According to Canals (2000), it the investment decisions that a firm chooses to pursue which determines or triggers tits growth. In essence, these decisions must are closed linked to the prior development of a business idea and depend largely on the firm’s internal and external environment. Strategic investment decisions are usually related to the expansion of a firm’s potential. Low cost structure or differentiation strategies cannot alone help a firm achieve a certain position in the competitive arena. Behind these strategies lies other qualities as there are other capabilities, if well utilized, can enable a firm to gain a competitive edge in the market. As a result, the development of a business idea requires a definition of the capabilities that will be important for the company in the near future as well as an approach of coming up or acquiring such capabilities. In addition, this approach requires a strategic decision which does not include any other alternative direction (Gowthorpe, 2005).

One of the characteristics of investment decisions is that they tie the firm’s future and identify its growth path (Pogue, 2010). Strategic investment decisions provide new opportunities for a firm and also give new lease of life to the existing ones. Since these investments cannot be reversed, poor investment decisions will make a firm lose its value overtime. Investment decisions have a very important part to play in accounting for growth process as well as in the continued pursuit of growth strategy in a firm. Investment decisions also assist in explaining some of the challenges that are faced by a company while trying to implement change (Hansen & Mowen, 2010)

Organizational change comes into effect as a result of innovation in the production systems that result from investment decisions. The economic effects of innovation depend on how it is incorporated throughout the productive fabric and also on the technological strategy pursed by a firm. Investment decisions are geared towards achieving growth for the firm that pursues them. Therefore, the use of appraisal techniques in making investment decisions increases the chances of good decisions that will help the firm achieve its goals (Schuster et al, 2007).  

Investing in viable projects is vital in achieving growth of any firm. The above investment techniques assist managers and planners in evaluating how investments will perform in the near future. In addition, the techniques ensure that the value of an investment will impact the value of the firm. Investment appraisals give clear information on what will happen if a firm undertakes a particular investment decision. Therefore, these techniques provide an outlook of what the most important focus of a firm should be in terms of investment.

Different Approaches to Costing

The importance of traditional managerial costing systems has been an issue of debate by academicians and practitioners basing their argument on the irrelevance of the traditional costing technique in the manufacturing environment. The debate also included the irrelevance of traditional managerial costing systems due to its exclusion of meaningful cost data for marketing, distribution, and its role in customer service functions (Lucey, 2003).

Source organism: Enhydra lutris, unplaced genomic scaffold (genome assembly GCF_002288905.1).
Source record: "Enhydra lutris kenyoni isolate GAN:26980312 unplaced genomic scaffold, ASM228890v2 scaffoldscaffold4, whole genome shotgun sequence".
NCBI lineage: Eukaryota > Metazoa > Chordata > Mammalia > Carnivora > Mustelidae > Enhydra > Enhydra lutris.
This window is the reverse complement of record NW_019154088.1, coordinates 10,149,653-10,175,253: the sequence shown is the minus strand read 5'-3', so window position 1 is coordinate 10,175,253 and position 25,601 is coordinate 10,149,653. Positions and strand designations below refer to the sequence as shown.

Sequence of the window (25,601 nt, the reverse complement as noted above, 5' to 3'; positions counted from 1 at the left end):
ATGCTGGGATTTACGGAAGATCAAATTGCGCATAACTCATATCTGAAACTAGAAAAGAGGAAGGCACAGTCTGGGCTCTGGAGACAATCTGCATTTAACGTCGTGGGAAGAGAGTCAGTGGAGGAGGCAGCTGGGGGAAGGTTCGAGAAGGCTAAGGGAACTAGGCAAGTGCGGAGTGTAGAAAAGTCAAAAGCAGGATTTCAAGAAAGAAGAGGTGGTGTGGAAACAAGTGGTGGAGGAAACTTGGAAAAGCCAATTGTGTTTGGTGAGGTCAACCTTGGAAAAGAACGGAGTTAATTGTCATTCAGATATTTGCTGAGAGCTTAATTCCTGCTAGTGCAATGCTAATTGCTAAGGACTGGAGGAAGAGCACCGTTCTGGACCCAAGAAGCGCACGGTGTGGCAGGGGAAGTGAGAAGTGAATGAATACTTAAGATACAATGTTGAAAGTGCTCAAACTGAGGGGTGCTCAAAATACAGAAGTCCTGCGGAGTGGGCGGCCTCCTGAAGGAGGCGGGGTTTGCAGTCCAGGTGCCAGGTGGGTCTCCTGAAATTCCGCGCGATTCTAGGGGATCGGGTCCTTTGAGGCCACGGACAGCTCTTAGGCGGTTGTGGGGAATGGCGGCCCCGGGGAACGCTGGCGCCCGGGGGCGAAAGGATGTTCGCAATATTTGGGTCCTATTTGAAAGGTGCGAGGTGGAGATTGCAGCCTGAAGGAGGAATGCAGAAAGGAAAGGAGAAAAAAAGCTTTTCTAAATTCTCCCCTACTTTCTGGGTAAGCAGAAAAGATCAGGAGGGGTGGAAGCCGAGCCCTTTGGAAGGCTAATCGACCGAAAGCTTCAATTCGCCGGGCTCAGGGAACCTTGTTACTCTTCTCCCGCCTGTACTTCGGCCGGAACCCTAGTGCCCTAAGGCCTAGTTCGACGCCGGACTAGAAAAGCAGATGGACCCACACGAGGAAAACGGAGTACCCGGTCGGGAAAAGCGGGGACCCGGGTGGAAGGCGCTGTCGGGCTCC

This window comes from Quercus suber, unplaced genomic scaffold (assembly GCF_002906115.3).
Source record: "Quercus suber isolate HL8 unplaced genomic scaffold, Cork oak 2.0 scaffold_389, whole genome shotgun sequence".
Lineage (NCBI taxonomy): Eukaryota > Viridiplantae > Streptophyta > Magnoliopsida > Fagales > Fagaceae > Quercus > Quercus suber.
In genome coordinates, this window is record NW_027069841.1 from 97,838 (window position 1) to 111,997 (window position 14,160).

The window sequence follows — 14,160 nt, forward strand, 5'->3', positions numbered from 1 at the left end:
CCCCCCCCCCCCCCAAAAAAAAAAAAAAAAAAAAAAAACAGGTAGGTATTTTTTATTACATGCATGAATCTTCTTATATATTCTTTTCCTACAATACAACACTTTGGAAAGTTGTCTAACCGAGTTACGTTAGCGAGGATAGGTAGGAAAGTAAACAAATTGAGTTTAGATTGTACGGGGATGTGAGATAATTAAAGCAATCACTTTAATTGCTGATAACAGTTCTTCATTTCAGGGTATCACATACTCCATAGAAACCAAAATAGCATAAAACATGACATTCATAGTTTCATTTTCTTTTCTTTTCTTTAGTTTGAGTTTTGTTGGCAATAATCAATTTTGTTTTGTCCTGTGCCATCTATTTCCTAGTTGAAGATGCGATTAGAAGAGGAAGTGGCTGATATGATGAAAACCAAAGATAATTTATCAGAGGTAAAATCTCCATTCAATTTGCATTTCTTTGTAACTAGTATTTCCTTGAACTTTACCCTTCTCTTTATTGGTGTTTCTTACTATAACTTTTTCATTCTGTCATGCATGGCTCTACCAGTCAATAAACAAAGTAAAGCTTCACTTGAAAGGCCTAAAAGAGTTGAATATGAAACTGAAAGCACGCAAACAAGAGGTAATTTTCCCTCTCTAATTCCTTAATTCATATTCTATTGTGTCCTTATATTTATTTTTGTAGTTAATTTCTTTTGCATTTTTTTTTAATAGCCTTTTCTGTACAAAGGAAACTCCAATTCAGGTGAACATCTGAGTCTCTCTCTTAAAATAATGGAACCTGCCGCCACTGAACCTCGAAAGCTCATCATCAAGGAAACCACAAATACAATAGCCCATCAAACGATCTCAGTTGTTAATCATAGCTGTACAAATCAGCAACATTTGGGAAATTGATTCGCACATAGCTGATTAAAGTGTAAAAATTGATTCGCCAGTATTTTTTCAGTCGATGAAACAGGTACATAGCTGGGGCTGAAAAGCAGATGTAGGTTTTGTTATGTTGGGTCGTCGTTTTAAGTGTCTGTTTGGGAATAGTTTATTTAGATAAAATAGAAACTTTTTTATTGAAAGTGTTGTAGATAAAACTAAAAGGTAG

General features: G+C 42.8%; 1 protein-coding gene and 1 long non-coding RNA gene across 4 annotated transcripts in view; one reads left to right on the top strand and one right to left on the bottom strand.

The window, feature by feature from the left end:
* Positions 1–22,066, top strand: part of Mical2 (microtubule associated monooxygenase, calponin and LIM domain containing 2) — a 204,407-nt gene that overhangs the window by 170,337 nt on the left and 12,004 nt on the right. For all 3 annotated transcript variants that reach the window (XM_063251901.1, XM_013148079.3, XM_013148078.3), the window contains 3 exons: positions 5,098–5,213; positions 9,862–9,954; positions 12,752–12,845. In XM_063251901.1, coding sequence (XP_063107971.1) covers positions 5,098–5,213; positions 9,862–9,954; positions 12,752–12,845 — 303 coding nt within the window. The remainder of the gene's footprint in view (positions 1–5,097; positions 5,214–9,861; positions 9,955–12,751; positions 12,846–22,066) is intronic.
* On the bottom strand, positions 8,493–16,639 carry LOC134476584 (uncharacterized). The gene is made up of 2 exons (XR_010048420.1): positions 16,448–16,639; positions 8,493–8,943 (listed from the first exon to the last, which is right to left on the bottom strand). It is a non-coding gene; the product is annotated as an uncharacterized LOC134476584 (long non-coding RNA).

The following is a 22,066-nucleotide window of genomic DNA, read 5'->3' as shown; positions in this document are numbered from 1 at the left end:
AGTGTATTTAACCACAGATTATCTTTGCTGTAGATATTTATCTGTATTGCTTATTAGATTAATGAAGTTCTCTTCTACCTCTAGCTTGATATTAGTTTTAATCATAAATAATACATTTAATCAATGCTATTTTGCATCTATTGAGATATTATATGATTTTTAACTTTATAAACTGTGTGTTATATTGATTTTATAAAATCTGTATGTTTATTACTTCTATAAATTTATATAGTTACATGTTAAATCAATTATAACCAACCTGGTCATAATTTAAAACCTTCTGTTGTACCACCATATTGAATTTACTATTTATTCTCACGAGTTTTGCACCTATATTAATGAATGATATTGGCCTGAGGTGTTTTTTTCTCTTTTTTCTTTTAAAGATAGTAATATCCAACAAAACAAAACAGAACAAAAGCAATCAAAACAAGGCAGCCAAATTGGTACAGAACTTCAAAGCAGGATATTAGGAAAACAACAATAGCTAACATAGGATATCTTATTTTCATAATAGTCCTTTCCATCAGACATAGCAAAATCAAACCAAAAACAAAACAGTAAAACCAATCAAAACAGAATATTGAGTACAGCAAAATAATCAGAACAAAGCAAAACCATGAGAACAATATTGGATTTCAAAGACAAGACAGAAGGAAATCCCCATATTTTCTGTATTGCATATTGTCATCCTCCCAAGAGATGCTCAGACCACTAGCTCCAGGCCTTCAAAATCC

Currently, the uses of corporate management accounting systems have been very inadequate. Lucey, (2003) argued that due to technological advancements that has led into global and domestic competition, and improvements in information processing, management accounting systems have been very inadequate in providing timely information for process control, product costing, as well as, performance evaluation activities of managers.

Companies can develop competitive advantage and sustain it after identifying value chain and other cost drivers that provides a meaningful value of the activities of the value chain. In order to achieve this, companies should be able to control and manipulate the cost drivers better than their rivals by employing the use of strategic cost analysis. Strategic cost analysis employs the use of cost data in strategic planning. This is a powerful tool to be used by companies to enhance their competitive advantage.

Lucey, (2003) emphasized on the usefulness of strategic cost analysis stating that, when combined with other costing methods , this tool can direct managers to take strategic initiatives in product designing, product cost, customer service, pricing, and automation as well. Hence, strategic cost analysis provides a company with an opportunity to analyze the value of their product or service in order to be able to make necessary adjustments. 

Marginal or Variable Costing

In most circumstances, the computation of direct costs may be inconsistent in providing regulations’ definition of cost of production. Based in management accounting practices, direct costs refer to costs that can easily be identified for a particular product or processes for specific purposes. In some cases, may refer to variable costing. Direct costing is a method of product costing that charges only the variable costs of manufacturing to the product. The variable costs encompass only variable manufacturing costs to mean the cost of a product. Product costs includes, direct materials, direct labour, as well as, variable manufacturing costs.

According to Abdallah (2004) all fixed manufacturing costs are not among the inventoriable costs hence, they are not expensed during the fiscal year in which they are incurred together with all selling and administrative expenses. Thus, the variable or marginal approach is very vital in decision making. The variable or marginal approach should be used with more caution in situations that require a lot of commitments in decision making to ensure that costs and expenses and the markup or profit are accounted for to enhance continuity in business. Lucey, (2003) stated that the variable or marginal costing approach can not be used indiscriminately in such circumstances. Marginal costing approach is based on short term decision making because it is simple and easy to administer. It focuses on the same ideas with break even analysis. Hence, the approach maintains the behaviour of both costs and revenues constant throughout the decision making process. In employing the marginal costing approach a critical scenario to be achieved is the point where total revenues and total costs are equal.

Full or Absorption Costing